Activision shelves Guitar Hero due to poor consumer interest

Rock Band Valentine's hits as Guitar Hero departs

Guitar Hero axed ahead of 2011 release

Activision has announced it is to bring the curtain down on its Guitar Hero franchise with the scheduled 2011 release shelved due to a reported lack of consumer demand.

Once a massive hit, Guitar Hero and the music gaming genre has waned in recent times with new, original direction lacking from title updates and failing to grab gamers’ interests.

Having dominated the genre for Xbox, PS3 and Wii, Activision transported the franchise to portable gaming devices with the Nintendo DS, iPad and smartphones all on the receiving end of music-making rock fun. The fate of the DJ Hero franchise has yet to be announced.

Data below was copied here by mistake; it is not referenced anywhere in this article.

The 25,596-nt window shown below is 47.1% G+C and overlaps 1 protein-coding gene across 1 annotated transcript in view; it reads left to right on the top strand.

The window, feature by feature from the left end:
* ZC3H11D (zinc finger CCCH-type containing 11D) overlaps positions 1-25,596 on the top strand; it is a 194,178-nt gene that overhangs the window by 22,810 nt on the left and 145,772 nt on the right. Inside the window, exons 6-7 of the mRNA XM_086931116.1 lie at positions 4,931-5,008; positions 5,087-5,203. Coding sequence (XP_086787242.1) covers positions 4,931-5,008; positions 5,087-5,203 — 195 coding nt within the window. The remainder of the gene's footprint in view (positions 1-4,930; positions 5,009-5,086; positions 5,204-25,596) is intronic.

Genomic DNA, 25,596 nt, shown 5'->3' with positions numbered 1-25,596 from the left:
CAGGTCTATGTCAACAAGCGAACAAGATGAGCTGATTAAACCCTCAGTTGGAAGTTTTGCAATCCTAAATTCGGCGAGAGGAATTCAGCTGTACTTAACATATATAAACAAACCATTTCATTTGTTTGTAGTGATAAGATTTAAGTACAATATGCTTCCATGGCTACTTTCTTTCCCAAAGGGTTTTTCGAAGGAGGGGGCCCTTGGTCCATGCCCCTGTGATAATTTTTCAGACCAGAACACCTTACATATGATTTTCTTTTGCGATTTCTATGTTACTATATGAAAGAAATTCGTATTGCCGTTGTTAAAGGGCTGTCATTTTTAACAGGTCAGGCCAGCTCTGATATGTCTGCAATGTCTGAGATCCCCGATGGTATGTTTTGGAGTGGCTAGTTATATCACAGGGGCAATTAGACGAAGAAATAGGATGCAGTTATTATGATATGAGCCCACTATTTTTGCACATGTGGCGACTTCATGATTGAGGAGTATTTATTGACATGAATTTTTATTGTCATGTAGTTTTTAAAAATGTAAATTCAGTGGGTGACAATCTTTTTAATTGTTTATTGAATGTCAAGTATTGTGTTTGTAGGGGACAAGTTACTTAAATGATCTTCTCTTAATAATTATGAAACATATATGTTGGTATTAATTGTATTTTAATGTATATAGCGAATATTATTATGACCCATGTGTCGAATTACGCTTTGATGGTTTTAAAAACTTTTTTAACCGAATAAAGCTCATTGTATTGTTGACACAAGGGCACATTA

Unveiling the firm’s Q4 2010 earnings yesterday, Activision Publishing’s CEO Eric Hirshberg announced: “After two years of steeply declining sales, we've made the decision to close our Guitar Hero business unit and discontinue development on our previously playing Guitar Hero title for 2011.”

Expanding on the decision Hirshberg added: “We intend to devote our time and resource to the areas, where we have true competitive advantages and the potential to make gaming experiences that are best-in-class. Our product line-up will be more focused, should be more profitable and will provide deeper online experiences than ever before.”

Despite posting an overall lose for 2010 Activision developed some of the highest grossing gaming releases of the year with World of Warcraft and the latest edition to the Call of Duty franchise, Call of Duty: Black Ops repeatedly topping charts in their respective markets.

Whilst Guitar Hero gets laid to rest, rival Rock Band has revealed it is to launch a Valentine’s themed downloadable content pack allowing users to woo their special someone by rocking out to a variety of classic love ballads.

Will you be singing an ode of farewell to Guitar Hero or are you non-plused by the franchises demise? Let us know via the T3 Twitter and Facebook feeds.

Via: CVG